Draft Bill for PM Term Limits Won't Apply Retroactively, Freeing Netanyahu for Another Run

'By nature, a prolonged tenure in this powerful post is liable to lead to an excessive concentration of power,' says the Israeli Justice Ministry's draft legislation aiming to limit PM's tenure to eight years

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Justice Minister Gideon Sa'ar, in April.
Justice Minister Gideon Sa'ar, in April.Credit: Ohad Zwigenberg

The Justice Ministry unveiled draft legislation Tuesday that would limit a prime minister’s total time in office to eight years, but the bill won't allow apply retroactively, allowing opposition leader Benjamin Netanyahu to serve again.

In principle, Benjamin Netanyahu could serve as prime minister for an additional eight years, despite having served more than 12 consecutive years from 2009-21 and also for three years in 1996-99.

But the eight-year limit is cumulative, so it would apply even to a prime minister whose terms of office weren’t consecutive.

The ministry plans to submit the bill only after the state budget passes in late November, in line with an agreement reached by the government’s members not to deal with any controversial legislation until the budget passes.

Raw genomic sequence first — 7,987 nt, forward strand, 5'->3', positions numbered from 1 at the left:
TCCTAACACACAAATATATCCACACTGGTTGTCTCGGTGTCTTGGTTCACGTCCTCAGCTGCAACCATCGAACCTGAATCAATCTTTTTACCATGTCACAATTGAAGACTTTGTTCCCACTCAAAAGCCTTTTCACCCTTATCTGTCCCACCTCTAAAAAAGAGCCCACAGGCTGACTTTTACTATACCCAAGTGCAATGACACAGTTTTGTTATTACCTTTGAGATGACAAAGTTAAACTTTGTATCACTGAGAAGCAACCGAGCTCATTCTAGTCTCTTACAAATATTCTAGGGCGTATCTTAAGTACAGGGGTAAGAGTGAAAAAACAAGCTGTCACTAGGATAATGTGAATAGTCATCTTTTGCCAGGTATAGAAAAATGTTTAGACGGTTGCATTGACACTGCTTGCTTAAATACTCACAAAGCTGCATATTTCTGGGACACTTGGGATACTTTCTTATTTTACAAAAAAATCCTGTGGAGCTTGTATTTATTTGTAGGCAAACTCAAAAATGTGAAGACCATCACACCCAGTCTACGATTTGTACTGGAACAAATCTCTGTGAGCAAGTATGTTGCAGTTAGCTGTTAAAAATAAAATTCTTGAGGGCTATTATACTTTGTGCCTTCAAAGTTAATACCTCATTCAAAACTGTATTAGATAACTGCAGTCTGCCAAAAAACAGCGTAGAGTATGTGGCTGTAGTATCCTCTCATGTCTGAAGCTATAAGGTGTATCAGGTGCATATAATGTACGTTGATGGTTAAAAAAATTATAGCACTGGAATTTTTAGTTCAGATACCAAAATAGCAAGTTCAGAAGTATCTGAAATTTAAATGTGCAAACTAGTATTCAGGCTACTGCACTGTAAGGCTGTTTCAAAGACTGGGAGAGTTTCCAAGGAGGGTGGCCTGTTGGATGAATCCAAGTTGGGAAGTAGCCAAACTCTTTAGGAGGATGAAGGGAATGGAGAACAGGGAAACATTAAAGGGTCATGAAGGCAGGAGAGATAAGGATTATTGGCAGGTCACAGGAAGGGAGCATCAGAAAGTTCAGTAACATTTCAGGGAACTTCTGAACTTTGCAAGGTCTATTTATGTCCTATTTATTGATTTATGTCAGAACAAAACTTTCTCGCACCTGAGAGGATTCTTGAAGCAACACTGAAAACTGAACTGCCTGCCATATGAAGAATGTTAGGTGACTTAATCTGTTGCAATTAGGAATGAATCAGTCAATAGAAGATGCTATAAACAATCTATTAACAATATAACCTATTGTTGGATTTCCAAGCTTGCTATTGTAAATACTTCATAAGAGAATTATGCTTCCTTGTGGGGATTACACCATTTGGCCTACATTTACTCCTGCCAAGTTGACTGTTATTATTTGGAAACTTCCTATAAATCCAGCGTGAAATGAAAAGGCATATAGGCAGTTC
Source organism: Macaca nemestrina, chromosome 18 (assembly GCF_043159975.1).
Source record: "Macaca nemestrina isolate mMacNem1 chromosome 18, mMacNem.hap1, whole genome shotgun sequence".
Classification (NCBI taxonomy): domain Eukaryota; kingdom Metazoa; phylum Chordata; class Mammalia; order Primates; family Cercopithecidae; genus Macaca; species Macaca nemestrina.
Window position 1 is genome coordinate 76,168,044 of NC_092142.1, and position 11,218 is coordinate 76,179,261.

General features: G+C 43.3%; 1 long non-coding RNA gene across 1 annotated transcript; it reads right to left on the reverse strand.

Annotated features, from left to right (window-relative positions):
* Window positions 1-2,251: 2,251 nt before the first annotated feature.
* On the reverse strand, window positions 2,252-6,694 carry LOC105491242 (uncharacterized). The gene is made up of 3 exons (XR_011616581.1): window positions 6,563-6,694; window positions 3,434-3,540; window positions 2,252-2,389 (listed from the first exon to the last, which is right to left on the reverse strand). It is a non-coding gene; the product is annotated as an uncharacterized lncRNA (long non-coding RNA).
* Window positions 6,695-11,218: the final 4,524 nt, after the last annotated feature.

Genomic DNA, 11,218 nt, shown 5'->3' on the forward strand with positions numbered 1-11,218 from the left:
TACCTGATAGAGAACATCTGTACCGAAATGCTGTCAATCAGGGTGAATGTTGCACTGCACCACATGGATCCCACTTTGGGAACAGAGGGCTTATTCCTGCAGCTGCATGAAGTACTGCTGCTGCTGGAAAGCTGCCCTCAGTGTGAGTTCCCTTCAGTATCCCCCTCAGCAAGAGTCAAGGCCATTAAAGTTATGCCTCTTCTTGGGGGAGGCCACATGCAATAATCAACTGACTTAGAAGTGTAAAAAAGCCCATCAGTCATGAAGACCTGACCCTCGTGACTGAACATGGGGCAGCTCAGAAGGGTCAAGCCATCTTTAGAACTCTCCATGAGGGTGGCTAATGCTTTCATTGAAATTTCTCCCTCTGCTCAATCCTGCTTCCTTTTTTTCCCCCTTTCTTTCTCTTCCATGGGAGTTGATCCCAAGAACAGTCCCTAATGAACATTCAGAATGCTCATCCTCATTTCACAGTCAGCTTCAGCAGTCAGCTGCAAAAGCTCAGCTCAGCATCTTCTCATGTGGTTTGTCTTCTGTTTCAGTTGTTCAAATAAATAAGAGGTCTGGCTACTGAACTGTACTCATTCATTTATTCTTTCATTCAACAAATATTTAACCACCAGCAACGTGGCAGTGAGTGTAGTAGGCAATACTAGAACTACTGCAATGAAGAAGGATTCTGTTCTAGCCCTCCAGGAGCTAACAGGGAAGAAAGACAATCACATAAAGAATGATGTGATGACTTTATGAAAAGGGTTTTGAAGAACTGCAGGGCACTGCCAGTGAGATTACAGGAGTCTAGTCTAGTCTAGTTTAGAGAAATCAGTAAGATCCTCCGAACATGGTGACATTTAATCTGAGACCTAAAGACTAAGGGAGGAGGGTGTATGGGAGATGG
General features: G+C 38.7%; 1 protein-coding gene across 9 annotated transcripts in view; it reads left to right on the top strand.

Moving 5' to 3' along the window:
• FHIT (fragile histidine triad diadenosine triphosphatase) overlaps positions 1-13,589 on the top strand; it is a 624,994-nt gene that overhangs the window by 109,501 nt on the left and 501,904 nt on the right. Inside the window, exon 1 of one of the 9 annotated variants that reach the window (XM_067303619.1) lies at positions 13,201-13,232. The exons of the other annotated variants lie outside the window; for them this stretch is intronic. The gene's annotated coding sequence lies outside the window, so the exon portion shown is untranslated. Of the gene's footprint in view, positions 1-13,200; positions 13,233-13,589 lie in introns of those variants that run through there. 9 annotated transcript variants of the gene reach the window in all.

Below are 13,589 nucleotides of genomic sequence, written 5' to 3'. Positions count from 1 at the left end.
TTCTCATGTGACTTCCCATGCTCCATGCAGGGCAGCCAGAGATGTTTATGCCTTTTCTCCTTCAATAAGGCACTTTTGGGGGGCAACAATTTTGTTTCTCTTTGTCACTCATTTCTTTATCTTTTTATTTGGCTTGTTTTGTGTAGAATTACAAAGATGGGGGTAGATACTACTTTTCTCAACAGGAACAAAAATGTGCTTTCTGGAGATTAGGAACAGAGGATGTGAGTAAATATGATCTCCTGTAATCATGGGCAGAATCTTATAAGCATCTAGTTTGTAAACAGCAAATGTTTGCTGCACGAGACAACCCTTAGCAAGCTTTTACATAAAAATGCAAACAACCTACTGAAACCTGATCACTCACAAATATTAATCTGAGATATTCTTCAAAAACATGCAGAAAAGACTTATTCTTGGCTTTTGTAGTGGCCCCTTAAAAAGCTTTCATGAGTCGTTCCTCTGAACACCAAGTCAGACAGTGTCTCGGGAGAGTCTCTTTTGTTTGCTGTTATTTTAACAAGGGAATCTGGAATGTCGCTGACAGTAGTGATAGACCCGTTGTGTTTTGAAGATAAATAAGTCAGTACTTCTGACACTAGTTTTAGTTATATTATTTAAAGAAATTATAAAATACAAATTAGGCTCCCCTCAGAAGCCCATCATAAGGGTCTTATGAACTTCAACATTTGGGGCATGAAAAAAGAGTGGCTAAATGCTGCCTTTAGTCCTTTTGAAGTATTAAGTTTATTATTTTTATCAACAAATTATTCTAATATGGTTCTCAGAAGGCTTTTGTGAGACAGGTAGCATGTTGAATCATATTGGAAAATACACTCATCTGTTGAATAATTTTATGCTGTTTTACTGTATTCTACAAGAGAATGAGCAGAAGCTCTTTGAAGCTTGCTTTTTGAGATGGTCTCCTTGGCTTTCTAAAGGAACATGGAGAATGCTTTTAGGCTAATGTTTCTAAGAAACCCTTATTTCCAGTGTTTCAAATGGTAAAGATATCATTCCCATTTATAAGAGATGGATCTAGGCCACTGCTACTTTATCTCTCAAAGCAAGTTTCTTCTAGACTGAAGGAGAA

The preamble to the bill says that serving as prime minister “gives the office holder great political and public power. By nature, a prolonged tenure in this powerful post is liable to lead to an excessive concentration of power in the hands of the person filling it and could therefore have harmful effects.”

The bill is meant to “limit these harmful effects” by limiting a prime minister’s time in power, the notes added.

The bill says that if a prime minister is in office when his eight-year limit is reached, the government will automatically dissolve. At that point, either someone else will form a new government or new elections will be held.

The term limit will not apply to a vice or deputy prime minister.

Unlike the controversial proposal to pass legislation barring someone under indictment from forming a government, there is broad support for the term-limits bill within the governing coalition. Even Netanyahu, who is currently the opposition leader, has said in the past that he would consider supporting such legislation.

Nevertheless, its passage isn’t guaranteed despite being included in the coalition agreements, because not all coalition parties have yet promised to support it.

Some of the coalition parties also support barring someone under indictment from forming a government – a proposal that would effectively bar Netanyahu from becoming prime minister while his trial is ongoing. Prime Minister Naftali Bennett has not yet said what his party’s position will be, and the bill needs his support to pass.

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